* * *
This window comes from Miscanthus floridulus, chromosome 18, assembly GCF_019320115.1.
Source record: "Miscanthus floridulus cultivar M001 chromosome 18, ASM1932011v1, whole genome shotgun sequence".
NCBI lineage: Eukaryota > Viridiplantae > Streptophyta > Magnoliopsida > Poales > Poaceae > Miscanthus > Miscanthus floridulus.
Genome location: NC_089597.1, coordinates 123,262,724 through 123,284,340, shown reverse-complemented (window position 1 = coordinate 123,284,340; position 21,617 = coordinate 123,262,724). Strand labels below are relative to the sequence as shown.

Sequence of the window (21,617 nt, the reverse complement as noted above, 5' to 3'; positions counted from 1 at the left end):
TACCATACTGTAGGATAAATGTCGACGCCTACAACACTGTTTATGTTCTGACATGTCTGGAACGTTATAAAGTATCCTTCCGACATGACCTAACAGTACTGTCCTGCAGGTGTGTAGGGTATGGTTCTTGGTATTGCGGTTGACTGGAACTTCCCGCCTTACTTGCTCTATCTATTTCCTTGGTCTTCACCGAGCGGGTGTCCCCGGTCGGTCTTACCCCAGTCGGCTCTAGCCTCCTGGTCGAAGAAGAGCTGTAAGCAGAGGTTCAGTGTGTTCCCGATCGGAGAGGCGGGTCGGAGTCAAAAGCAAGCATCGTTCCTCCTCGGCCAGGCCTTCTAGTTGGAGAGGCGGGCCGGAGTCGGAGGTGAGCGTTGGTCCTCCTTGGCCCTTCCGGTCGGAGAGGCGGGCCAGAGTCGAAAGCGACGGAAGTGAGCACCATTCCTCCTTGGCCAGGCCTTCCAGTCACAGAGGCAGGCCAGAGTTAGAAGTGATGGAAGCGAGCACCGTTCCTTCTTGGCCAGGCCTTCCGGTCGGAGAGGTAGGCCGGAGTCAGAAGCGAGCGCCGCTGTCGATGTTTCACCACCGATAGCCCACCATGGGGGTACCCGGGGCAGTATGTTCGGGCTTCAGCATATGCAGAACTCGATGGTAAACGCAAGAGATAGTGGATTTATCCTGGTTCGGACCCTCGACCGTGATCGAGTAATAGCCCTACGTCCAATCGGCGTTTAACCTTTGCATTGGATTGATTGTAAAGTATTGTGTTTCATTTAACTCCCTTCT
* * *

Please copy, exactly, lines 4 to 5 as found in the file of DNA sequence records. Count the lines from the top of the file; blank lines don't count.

Genome location: NC_089597.1, coordinates 123,262,724 through 123,284,340, shown reverse-complemented (window position 1 = coordinate 123,284,340; position 21,617 = coordinate 123,262,724). Strand labels below are relative to the sequence as shown.

Sequence of the window (21,617 nt, the reverse complement as noted above, 5' to 3'; positions counted from 1 at the left end):